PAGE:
February 22, 2024

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Evaluation of the carcinogenicity of organic fluorine compounds raised by WHO subsidiary

Evaluation of the carcinogenicity of organic fluorine compounds raised by WHO subsidiary



Evaluation of the carcinogenicity of organic fluorine compounds raised by WHO subsidiary

The International Agency for Research on Cancer (IARC), a subsidiary of the World Health Organization (WHO), has announced an elevated assessment of the carcinogenicity of internationally regulated organic fluorine compounds, specifically PFOA and PFOS.

Evaluation of the carcinogenicity of organic fluorine compounds raised by WHO subsidiary

PFOA has been classified as the highest level of carcinogenicity for humans (“Group 1”), while PFOS has been categorized as the third level with the possibility of being carcinogenic to humans (“Group 2B”).

This classification indicates the strength of evidence that these substances may be a cause of human cancer. Group 1 includes substances such as asbestos, tobacco, alcoholic beverages, and cadmium, while Group 2B includes substances like gasoline.

The decision to raise the evaluation for PFOA is based on data from animal experiments, which showed a correlation between the administration of PFOA to rats and the occurrence of liver cell cancer, among other factors. Additionally, research results have demonstrated characteristics associated with carcinogenicity in relation to humans and human cells. For PFOS, evidence is rooted in indications of oxidative stress that damages genes in human cells.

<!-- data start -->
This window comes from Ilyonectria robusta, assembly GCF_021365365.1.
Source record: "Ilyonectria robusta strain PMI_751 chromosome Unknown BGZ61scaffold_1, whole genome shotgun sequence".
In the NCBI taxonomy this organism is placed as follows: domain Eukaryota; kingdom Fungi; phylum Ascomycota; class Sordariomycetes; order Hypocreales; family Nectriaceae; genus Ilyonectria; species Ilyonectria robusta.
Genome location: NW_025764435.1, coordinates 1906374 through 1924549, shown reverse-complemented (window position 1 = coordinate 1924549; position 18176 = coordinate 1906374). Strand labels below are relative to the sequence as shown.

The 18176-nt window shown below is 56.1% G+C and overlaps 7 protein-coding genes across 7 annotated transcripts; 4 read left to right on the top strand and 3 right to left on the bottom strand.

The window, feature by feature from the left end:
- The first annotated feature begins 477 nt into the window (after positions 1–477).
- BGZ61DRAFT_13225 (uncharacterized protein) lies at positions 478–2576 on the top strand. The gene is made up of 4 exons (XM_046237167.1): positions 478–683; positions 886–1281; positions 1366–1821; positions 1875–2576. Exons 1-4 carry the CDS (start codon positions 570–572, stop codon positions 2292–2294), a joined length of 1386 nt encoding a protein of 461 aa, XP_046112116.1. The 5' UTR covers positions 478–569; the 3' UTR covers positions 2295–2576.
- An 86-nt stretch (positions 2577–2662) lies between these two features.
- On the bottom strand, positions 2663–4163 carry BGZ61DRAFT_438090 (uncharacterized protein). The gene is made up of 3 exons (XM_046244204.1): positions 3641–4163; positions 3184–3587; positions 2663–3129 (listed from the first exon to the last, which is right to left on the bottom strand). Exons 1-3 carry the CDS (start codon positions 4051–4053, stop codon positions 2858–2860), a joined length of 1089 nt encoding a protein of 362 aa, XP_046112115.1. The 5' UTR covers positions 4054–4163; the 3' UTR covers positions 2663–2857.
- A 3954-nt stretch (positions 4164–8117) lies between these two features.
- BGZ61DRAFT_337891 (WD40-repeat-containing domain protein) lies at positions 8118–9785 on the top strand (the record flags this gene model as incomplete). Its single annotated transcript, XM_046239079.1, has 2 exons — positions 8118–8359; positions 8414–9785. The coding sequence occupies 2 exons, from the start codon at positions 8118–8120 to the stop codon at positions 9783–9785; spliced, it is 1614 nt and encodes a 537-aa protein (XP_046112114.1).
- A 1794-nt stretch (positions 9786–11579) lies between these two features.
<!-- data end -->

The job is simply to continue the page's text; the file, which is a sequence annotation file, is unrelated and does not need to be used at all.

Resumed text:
Carcinogenic PFOA: 418 Times Detected in Japan Workers’ Blood

Epidemiological studies on humans have reported an increased risk of renal cell cancer and testicular cancer associated with PFOA, although the evidence is considered limited. Insufficient evidence is cited for other types of cancer. Similarly, evidence is considered insufficient for PFOS.

PFOA and PFOS have been detected in rivers, groundwater, and even in human blood, particularly in areas around U.S. military bases in Japan and factories that produced these compounds. These compounds, known for their water and oil repellent properties as well as heat resistance, have been widely used in everyday products and industrial applications, including waterproofing packaging paper, fabric, semiconductor manufacturing processes, and firefighting foam. Due to their persistence in the environment and difficulty in breaking down, these substances are subject to international regulation under the Stockholm Convention as candidates for “elimination,” leading to their prohibition in principle for manufacturing and importation domestically.

On December 5th, the Cabinet Office’s Food Safety Commission published a Q&A on its website regarding the IARC’s evaluation results, providing information to the public.

What are the health impacts of PFAS?

Evaluation of the carcinogenicity of organic fluorine compounds raised by WHO subsidiary


(source:internet, reference only)

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